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Quiz about My Cuban Diving Adventure
Quiz about My Cuban Diving Adventure

My Cuban Diving Adventure Trivia Quiz


While diving in Cuba, I encountered many fish, both common and less common. See what you can find out about the fish of the Caribbean Sea and use the help of the photos I took.

A photo quiz by LeoDaVinci. Estimated time: 6 mins.
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Author
LeoDaVinci
Time
6 mins
Type
Photo Quiz
Quiz #
335,433
Updated
Dec 03 21
# Qns
10
Difficulty
Tough
Avg Score
5 / 10
Plays
2040
Awards
Top 35% Quiz
-
Question 1 of 10
1. One of the first fish I encountered while diving was this well-known predator. Usually known to ambush their prey with their powerful jaws and distinctive underbite, which scaly fish did I see? Hint


Question 2 of 10
2. Near the bottom of the reef we were diving across I encountered our next specimen. Called a channel clinging crab or a West Indian spider crab, why is this family of crabs actually known as "spider" crabs? Hint


Question 3 of 10
3. Still swimming along the bottom of the reef, I next encountered this species of moray eel. What is the specific or descriptive name for this 'freckled' slithery fish?

Answer: (One Word)
Question 4 of 10
4. Later on in my dive I encountered a different kind of eel, a green moray eel. Despite their yellowish appearance, what is their actual skin colour? Hint


Question 5 of 10
5. I was very lucky to see the next specimen, the hawksbill sea turtle. Ok, it's not a fish, however, why was I lucky? Hint


Question 6 of 10
6. Floating right along, the next fish I bumped into was this ray. Known as either the chupare stingray or the Caribbean whiptail stingray, is this an electric species of ray?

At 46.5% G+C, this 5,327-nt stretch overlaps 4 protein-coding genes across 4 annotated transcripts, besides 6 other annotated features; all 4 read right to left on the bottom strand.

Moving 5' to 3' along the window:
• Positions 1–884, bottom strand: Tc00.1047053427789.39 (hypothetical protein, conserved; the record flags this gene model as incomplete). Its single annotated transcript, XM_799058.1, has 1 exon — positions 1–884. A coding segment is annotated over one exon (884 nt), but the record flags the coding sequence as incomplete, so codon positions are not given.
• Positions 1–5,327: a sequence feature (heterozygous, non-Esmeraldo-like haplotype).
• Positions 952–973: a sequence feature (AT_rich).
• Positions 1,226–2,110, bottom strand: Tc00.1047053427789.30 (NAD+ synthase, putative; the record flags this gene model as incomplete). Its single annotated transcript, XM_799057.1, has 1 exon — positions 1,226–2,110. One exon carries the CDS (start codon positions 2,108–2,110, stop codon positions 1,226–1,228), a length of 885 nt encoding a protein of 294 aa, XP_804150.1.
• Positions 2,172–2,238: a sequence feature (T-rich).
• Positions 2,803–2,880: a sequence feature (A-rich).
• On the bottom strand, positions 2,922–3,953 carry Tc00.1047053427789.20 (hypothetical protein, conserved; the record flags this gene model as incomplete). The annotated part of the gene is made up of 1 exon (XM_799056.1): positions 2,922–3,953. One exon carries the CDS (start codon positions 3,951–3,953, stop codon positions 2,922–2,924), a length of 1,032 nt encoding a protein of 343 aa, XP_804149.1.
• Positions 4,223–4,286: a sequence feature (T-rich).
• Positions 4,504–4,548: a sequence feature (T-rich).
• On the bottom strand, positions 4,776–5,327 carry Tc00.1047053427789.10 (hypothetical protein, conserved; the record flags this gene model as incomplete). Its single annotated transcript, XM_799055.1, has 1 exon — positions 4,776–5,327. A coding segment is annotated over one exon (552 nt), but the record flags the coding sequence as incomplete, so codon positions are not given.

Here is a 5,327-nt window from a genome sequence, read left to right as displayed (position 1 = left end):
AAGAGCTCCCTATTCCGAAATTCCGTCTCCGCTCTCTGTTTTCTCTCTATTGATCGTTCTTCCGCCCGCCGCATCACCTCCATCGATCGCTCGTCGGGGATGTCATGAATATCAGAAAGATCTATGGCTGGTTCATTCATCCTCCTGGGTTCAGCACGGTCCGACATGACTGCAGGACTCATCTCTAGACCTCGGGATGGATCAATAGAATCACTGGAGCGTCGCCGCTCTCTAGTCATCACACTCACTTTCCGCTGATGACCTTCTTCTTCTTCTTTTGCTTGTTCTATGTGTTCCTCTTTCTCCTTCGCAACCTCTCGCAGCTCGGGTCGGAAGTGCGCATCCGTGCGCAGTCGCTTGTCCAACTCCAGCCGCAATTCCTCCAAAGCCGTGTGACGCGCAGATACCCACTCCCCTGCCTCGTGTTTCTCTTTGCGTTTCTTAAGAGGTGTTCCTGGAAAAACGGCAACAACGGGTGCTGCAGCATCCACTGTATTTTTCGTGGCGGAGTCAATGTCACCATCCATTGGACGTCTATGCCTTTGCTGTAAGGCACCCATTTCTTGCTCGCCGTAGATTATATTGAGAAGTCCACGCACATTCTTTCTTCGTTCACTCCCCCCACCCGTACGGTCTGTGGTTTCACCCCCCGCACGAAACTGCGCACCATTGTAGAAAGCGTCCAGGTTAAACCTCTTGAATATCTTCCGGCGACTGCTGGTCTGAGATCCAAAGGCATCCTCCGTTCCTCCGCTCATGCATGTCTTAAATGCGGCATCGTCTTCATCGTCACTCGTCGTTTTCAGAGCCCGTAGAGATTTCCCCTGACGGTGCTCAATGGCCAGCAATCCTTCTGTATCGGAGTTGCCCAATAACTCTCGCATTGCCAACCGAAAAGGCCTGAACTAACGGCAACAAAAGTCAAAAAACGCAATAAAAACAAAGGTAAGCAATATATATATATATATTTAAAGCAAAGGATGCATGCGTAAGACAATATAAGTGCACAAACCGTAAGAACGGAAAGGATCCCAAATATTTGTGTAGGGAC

Question 7 of 10
7. One of the stranger fish you might see while diving off of Cuba is the flat needlefish. What does the flat needlefish lack that many other fishes have? Hint


Question 8 of 10
8. In the middle of a reef I noticed the next specimen, the longspine squirrelfish. It is a fiercely territorial fish, and will even defend its area from moray eels. How does it do that? Hint


Question 9 of 10
9. All throughout the dive we saw sharks. Yes, sharks; nurse sharks to be exact. Do nurse sharks need to stay in motion in order to be able to breathe?


Question 10 of 10
10. Near the end of the dive, I saw this majestic ray gliding past. Known as the spotted eagle ray, why was I happy not to have actually 'bumped' into the ray? Hint



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Most Recent Scores
Apr 11 2024 : Guest 173: 5/10
Apr 10 2024 : 4wally: 5/10

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Quiz Answer Key and Fun Facts
1. One of the first fish I encountered while diving was this well-known predator. Usually known to ambush their prey with their powerful jaws and distinctive underbite, which scaly fish did I see?

Answer: Great barracuda

What a fish to see! The great barracuda (Sphyraena barracuda) grows to 1.8 meters in length, though the one I encountered and photographed was about a meter long. Known by its distinctive underbite, the barracuda is a dangerous predator in Caribbean waters, to other fish, of course.

Barracudas are also pack hunters, and will also work as a team to herd schools of prey into shallow waters so that they can feast on them when they're ready to dine.
2. Near the bottom of the reef we were diving across I encountered our next specimen. Called a channel clinging crab or a West Indian spider crab, why is this family of crabs actually known as "spider" crabs?

Answer: Their long legs resemble those of a spider

This tasty morsel (Mithrax spinosissimus) is not commonly harvested for food, but is said to be delicious. I did not take this one back to the resort for dinner and let it continue on with its underwater life.